Russia Says It Hit Ukrainian Positions Using Multiple Rocket Launchers

Russia has claimed that they've hit Ukrainian targets using multiple rocket launcher vehicles.

Russian soldiers deployed BM-21 "Grad" vehicles and calibrated their targeting apparatus before they opened fire, as images reportedly show.

Apparently, one of the vehicles, sporting a "Z" on its side, fired a salvo of missiles at unknown targets before moving to another location.

Russian BM-21 "Grad" vehicles
Russian soldiers deployed BM-21 "Grad" vehicles and calibrated their targeting apparatus before they opened fire, as images reportedly show. Ministry of Defense of Russia/Zenger

In the footage, a soldier named only as Vladislav by Russian state media, says: "Our rocket artillery battery is successfully fulfilling combat missions to defeat the enemy. He does not sleep with us. Therefore, it is necessary to perform these missions at different locations.

"Accordingly, we often change our firing positions in order to prevent the defeat of our personnel and the destruction of our equipment.

"Therefore, we have to work in different conditions, day and night. We arrive, take up a firing position, determine several planned or unplanned targets, fold up and change our location. We are all accustomed to it, we are all trained. The staff is already trained. We do everything very quickly, everything is very maneuverable."

The Russian Ministry of Defense claimed in a statement obtained Monday morning that the images show "the combat work of the crews of 'Grad' multiple launch rocket systems of the Western Military District in the performance of firing missions to destroy the positions of the Armed Forces of Ukraine."

They added: "After the strike, the crews of the MLRS leave the firing position. The reloading of the MLRS BM-21 "Grad" is carried out in the reserve area, after which they move to a new firing position to strike at newly identified targets.

Zenger News has not been able to independently verify the Russian MoD's claims or the footage. Zenger contacted the Russian MOD for further comment, as well as the Ministry of Defense of Ukraine, but hadn't received a reply at the time of writing.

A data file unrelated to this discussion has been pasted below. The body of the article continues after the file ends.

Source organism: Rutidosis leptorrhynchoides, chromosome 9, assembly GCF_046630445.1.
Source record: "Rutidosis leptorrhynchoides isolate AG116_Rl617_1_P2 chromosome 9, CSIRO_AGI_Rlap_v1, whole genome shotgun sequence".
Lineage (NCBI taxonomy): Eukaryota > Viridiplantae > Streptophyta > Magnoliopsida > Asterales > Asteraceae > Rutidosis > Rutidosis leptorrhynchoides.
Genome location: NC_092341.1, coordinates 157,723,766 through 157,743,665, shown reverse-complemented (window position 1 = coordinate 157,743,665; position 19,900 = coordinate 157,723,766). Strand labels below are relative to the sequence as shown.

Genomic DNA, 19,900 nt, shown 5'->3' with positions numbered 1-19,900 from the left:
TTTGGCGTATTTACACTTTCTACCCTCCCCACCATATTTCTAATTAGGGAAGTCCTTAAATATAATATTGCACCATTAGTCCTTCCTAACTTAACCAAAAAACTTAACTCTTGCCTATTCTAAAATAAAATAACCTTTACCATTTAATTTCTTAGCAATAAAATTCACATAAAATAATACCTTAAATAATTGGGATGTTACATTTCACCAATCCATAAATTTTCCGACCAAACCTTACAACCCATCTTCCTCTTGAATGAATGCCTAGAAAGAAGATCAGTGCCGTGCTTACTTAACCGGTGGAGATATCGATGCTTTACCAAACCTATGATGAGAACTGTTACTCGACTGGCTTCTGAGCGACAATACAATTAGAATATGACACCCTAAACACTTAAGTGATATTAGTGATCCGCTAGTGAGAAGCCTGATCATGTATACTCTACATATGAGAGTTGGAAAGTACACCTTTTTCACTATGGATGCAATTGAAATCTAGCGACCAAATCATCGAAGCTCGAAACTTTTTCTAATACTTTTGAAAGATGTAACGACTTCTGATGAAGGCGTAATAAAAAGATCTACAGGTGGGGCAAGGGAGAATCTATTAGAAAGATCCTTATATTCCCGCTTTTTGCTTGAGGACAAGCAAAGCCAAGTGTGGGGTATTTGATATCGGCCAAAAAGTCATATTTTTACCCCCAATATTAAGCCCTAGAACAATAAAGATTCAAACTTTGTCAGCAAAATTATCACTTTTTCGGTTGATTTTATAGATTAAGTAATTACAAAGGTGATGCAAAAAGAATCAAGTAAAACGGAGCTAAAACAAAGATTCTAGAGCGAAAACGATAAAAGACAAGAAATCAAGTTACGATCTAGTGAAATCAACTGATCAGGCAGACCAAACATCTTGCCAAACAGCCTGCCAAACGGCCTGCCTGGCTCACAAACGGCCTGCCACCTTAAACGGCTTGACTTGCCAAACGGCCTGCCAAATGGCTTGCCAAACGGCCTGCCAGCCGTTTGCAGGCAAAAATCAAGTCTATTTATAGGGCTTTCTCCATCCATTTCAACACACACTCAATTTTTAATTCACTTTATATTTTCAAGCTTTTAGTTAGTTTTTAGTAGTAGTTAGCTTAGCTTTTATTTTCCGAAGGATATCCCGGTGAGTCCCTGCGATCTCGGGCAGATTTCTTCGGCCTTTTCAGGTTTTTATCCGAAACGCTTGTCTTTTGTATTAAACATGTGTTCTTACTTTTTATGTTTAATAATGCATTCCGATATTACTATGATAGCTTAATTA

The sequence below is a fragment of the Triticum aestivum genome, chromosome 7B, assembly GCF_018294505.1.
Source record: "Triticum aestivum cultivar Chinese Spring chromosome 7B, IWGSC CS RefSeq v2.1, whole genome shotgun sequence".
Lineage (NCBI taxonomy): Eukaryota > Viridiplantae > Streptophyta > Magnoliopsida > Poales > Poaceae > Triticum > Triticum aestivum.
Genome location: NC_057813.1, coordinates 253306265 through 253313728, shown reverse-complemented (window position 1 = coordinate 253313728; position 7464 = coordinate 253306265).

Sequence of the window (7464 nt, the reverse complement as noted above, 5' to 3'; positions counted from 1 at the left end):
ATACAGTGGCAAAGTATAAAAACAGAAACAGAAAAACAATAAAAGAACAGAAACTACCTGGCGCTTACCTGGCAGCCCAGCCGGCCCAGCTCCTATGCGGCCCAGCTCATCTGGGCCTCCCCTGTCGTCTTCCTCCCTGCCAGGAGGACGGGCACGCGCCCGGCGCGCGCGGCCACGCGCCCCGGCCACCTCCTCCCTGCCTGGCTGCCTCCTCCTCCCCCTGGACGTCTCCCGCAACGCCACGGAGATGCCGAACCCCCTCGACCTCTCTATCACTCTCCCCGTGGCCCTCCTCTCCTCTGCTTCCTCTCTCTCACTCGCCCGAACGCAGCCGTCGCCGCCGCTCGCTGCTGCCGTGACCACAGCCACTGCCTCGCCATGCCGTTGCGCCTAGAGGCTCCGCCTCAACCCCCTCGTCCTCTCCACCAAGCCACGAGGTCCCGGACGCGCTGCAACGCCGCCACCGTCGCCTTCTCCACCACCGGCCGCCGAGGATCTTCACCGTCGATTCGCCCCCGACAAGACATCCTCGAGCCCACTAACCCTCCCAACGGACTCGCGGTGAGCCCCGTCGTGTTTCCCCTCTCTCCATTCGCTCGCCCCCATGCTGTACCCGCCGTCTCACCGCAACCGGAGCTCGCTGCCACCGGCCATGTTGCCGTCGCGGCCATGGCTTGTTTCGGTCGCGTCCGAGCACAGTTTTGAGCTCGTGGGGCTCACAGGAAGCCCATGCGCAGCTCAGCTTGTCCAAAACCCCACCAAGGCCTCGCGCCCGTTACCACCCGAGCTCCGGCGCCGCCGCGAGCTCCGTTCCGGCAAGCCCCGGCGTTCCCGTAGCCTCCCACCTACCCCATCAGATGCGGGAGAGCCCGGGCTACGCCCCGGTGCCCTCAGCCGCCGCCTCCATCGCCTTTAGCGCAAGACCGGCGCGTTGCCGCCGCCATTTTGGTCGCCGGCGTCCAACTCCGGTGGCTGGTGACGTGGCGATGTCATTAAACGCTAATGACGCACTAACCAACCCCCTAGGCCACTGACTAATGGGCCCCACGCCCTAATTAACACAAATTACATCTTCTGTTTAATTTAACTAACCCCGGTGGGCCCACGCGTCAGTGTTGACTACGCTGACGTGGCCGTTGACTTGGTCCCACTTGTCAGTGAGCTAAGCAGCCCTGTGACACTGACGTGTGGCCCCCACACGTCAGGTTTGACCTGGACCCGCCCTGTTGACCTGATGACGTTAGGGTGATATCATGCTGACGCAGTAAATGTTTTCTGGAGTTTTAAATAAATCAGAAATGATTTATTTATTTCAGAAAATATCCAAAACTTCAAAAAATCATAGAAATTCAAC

Russia invaded Ukraine on February 24 in what the Kremlin is still calling a "special military operation." Monday marks the 124th day of the invasion.

The General Staff of the Armed Forces of Ukraine reported that between February 24 and June 27, Russia had lost about 35,000 personnel, 1,552 tanks, 3,687 armored combat vehicles, 771 artillery units, 243 multiple launch rocket systems, 101 air defense systems, 217 warplanes, 184 helicopters, 636 drones, 137 cruise missiles, 14 warships, 2,575 motor vehicles and fuel tankers, and 60 units of special equipment.

At least 14 missiles have hit the Ukrainian capital Kyiv, according to Ukrainian officials. The strikes come as G7 leaders meet in Bavaria, in Germany, for a three-day summit. Military support for Ukraine is at the top of the agenda. The G7 is made up of Germany, France, Italy, Japan, Canada, the United Kingdom, and the United States.

Other missiles have reportedly hit the central city of Cherkasy, as well as the strategically vital port city of Odesa.

Ukrainian President Volodymyr Zelensky addressed the G7 leaders and said that he wanted the war to end before the end of the year. He repeated his request for anti-aircraft defense systems, as well as further sanctions on Russia. He also repeated his request for help to export grain from Ukraine.

Russian troops have been accused of pillaging vast quantities of grain from farmers in occupied areas of Ukraine, as well as other crops including sunflower seeds. They have also been accused of stealing fertilizer and agricultural equipment.

The eastern Ukrainian city of Severodonetsk is now in Russian hands after Ukrainian troops were ordered to retreat following weeks of siege.

The U.K. and the U. S., as well as Japan and Canada, are set to ban imports of Russian gold. British Prime Minister Boris Johnson said that the ban will "strike at the heart of Putin's war machine."

Last week, the European Union approved Ukraine's application to become a candidate for admission to the bloc, which is currently made up of 27 countries. The decision was hailed in both Brussels and Kyiv as a "historic moment," with Zelensky saying that "Ukraine's future is in the EU."

This story was provided to Newsweek by Zenger News.